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  1. #1
    W. Watson's Avatar
    W. Watson Guest

    Default Using a Birding (Spotting) Scope for Visual Astronomy



    I'm a little tight on weight and space for a trip that I plan to combine
    some astro and birding. I've never tried my birding scope, a Vortex (Stokes,
    20-60x, 80mm <http://www.eagleoptics.com/index.asp?pid=4471>), for
    astronomy, but I will tonight. Any comments on this soft of use? I do not
    have expectations that it will be like some of the better refractors of the
    same size. I have no intention of doing photography with it, just visual
    observing.
    --
    Wayne Watson (Nevada City, CA)

    Web Page: <speckledwithStars.net>

  2. #2
    Howard Lester's Avatar
    Howard Lester Guest

    Default Using a Birding (Spotting) Scope for Visual Astronomy

    "W. Watson" wrote


    Let us know tomorrow what your own observations reveal.



  3. #3
    ThomA's Avatar
    ThomA Guest

    Default Using a Birding (Spotting) Scope for Visual Astronomy




    Dude..it's a telescope any way you cut it. The only problem will be having
    a 60 X's maximum mag. The fact you have nothing to compare to makes your
    question pointless too.



  4. #4
    benk's Avatar
    benk Guest

    Default Using a Birding (Spotting) Scope for Visual Astronomy

    On Nov 7, 10:42 am, "W. Watson" <wolf_tra...@invalid.com> wrote:

    Hi, Wayne.

    The main difficulty is that these scopes rarely have a 90 degree
    diagonal. That's why I chose the TV-60 as my birding scope; it's
    designed to do this kind of double duty. I would imagine the Vortex
    scope will show some chromatic aberration, but not too much--birders
    are pretty demanding of their optics as well.

    --Ben


  5. #5
    W. Watson's Avatar
    W. Watson Guest

    Default Using a Birding (Spotting) Scope for Visual Astronomy

    Yes, that's true, for the most part, about birders. I suspect I'll just get
    along fine with it. I have no plans to photograph with it, and I'm pretty
    sure I'll be OK with the angled eyepiece. If not, I can pop down to
    Stellarvue, which is not far from here, and check out some simple refractor.

    benk wrote:

    --
    Wayne Watson (Nevada City, CA)

    Web Page: <speckledwithStars.net>

  6. #6
    W. Watson's Avatar
    W. Watson Guest

    Default Using a Birding (Spotting) Scope for Visual Astronomy

    My first observation about the spotting scope is that it is a bit difficult
    to aim. I don't think I can strap a Telrad to it*! I just realized that I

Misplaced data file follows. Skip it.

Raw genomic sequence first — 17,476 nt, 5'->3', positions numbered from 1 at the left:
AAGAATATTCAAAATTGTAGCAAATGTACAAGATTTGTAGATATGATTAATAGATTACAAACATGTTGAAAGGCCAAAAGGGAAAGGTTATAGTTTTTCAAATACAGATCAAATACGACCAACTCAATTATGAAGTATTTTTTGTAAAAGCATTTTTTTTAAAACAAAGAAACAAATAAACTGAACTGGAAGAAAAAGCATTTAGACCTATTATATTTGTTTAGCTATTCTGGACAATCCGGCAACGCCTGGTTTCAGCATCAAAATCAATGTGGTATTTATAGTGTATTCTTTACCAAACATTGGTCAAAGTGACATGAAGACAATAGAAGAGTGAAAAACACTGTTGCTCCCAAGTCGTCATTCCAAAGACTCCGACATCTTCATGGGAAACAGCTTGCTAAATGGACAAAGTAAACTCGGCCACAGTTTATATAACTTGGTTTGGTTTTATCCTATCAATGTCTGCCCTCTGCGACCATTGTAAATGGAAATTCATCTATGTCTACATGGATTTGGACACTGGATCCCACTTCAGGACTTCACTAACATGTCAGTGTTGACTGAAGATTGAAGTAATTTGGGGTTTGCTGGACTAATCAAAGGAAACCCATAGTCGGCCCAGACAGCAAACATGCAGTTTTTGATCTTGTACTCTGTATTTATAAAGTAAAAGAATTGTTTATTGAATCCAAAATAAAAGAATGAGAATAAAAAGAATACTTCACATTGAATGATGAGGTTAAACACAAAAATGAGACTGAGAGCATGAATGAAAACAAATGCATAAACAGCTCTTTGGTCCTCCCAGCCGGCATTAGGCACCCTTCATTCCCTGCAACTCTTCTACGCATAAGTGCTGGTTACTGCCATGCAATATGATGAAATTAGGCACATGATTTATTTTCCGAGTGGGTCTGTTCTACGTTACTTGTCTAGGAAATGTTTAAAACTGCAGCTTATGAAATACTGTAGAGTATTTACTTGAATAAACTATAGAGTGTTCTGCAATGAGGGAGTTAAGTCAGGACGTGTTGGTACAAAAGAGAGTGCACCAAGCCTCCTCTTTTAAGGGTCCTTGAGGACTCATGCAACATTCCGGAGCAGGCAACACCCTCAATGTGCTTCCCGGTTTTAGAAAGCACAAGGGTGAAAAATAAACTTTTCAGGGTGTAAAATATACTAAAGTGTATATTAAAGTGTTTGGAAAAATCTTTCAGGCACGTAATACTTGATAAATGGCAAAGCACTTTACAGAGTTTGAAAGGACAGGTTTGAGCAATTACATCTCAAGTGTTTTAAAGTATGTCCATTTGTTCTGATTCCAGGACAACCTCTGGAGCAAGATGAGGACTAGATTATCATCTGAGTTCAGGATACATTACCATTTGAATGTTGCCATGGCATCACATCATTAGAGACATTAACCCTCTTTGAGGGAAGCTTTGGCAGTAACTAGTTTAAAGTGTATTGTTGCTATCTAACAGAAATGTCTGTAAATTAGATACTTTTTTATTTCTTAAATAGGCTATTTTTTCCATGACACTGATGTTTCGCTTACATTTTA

have an old 4" Meade SCT. It weighs 18 oz more than my spotting scope. Ah, I
    have a green laser light, and just noticed the spotting scope has something
    of a simple sight. It's about 2" long with a 2mm hole through it. Hmm,
    possibilities. The Meade is a bit more compact. 5x7x11" with the finder on it.

    Optically the spotting scope seems fine. Good focus. On the camera tripod,
    it's not positioned in the middle of the attachment. 1/3 in front of the
    attachment.

    * After examining it more closely, possibly I can.

    W. Watson wrote:

    --
    Wayne Watson (Nevada City, CA)

    Web Page: <speckledwithStars.net>

  7. #7
    W. Watson's Avatar
    W. Watson Guest

    Default Using a Birding (Spotting) Scope for Visual Astronomy

    I was mistaken about the attachment position. The attachment is about 1/2
    way. The weight is decidedly to the back. A smooth ball head would be
    helpfulin moving the scope around the sky. My tripod has az/el movement. Not
    bad though.

    W. Watson wrote:

    --
    Wayne Watson (Nevada City, CA)

    Web Page: <speckledwithStars.net>

  8. #8
    W. Watson's Avatar
    W. Watson Guest

    Default Using a Birding (Spotting) Scope for Visual Astronomy

    Well, my old (12 years) 2045 4" Meade's mirror seems loose. I probably don't
    have enough time to fix it. Maybe there's a web site that talks to that. The
    spotting scope has performed very well, but pointing is still troublesome.

    The little 2" sight has possibilities as a support for my laser light. The
    problem is though the the OTA bows a bit and the finder is angled away from
    the body of the OTA. Wedging the laser light in there makes it point
    incorrectly. Maybe I can take advantage of sight by somehow using a stiff
    wire through it and fastening the laser light to it somehow, something like
    a old fashioned toilet paper hanger.

    W. Watson wrote:

    --
    Wayne Watson (Nevada City, CA)

    Web Page: <speckledwithStars.net>

  9. #9
    W. Watson's Avatar
    W. Watson Guest

    Default Using a Birding (Spotting) Scope for Visual Astronomy

    And the winner is? The birding scope. I found a finder that
    has adhesive to glue on a red dot finder. Fortunately, there's a
    dealer nearby.

    --
    Wayne Watson (Nevada City, CA)

    Web Page: <speckledwithStars.net>

 

 

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